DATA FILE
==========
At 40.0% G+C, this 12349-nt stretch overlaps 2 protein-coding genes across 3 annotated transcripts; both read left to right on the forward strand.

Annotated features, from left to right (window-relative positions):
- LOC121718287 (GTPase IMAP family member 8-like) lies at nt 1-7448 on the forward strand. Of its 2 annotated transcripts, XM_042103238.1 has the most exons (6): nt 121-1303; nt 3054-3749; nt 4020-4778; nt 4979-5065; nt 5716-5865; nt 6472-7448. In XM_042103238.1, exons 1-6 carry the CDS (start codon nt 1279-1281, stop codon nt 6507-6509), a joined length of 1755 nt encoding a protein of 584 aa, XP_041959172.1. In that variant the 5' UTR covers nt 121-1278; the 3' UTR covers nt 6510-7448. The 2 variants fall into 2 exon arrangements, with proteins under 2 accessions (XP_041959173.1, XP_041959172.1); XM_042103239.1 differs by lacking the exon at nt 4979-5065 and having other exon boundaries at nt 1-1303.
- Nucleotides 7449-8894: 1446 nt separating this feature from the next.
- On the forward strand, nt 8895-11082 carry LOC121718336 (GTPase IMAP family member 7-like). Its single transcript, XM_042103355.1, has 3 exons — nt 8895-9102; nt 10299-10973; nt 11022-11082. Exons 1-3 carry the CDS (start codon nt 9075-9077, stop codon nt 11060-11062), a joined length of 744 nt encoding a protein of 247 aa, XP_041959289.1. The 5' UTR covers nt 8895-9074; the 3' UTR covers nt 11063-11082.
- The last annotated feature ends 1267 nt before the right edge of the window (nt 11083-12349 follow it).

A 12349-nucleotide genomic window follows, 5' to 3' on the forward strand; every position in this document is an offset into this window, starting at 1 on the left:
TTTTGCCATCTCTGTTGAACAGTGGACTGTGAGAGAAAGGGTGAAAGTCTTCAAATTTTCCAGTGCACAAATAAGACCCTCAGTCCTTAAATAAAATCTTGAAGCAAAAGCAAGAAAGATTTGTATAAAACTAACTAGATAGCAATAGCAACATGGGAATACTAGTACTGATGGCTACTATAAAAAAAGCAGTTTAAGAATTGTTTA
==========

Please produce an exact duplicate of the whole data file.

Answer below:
At 40.0% G+C, this 12349-nt stretch overlaps 2 protein-coding genes across 3 annotated transcripts; both read left to right on the forward strand.

Annotated features, from left to right (window-relative positions):
- LOC121718287 (GTPase IMAP family member 8-like) lies at nt 1-7448 on the forward strand. Of its 2 annotated transcripts, XM_042103238.1 has the most exons (6): nt 121-1303; nt 3054-3749; nt 4020-4778; nt 4979-5065; nt 5716-5865; nt 6472-7448. In XM_042103238.1, exons 1-6 carry the CDS (start codon nt 1279-1281, stop codon nt 6507-6509), a joined length of 1755 nt encoding a protein of 584 aa, XP_041959172.1. In that variant the 5' UTR covers nt 121-1278; the 3' UTR covers nt 6510-7448. The 2 variants fall into 2 exon arrangements, with proteins under 2 accessions (XP_041959173.1, XP_041959172.1); XM_042103239.1 differs by lacking the exon at nt 4979-5065 and having other exon boundaries at nt 1-1303.
- Nucleotides 7449-8894: 1446 nt separating this feature from the next.
- On the forward strand, nt 8895-11082 carry LOC121718336 (GTPase IMAP family member 7-like). Its single transcript, XM_042103355.1, has 3 exons — nt 8895-9102; nt 10299-10973; nt 11022-11082. Exons 1-3 carry the CDS (start codon nt 9075-9077, stop codon nt 11060-11062), a joined length of 744 nt encoding a protein of 247 aa, XP_041959289.1. The 5' UTR covers nt 8895-9074; the 3' UTR covers nt 11063-11082.
- The last annotated feature ends 1267 nt before the right edge of the window (nt 11083-12349 follow it).

A 12349-nucleotide genomic window follows, 5' to 3' on the forward strand; every position in this document is an offset into this window, starting at 1 on the left:
TTTTGCCATCTCTGTTGAACAGTGGACTGTGAGAGAAAGGGTGAAAGTCTTCAAATTTTCCAGTGCACAAATAAGACCCTCAGTCCTTAAATAAAATCTTGAAGCAAAAGCAAGAAAGATTTGTATAAAACTAACTAGATAGCAATAGCAACATGGGAATACTAGTACTGATGGCTACTATAAAAAAAGCAGTTTAAGAATTGTTTA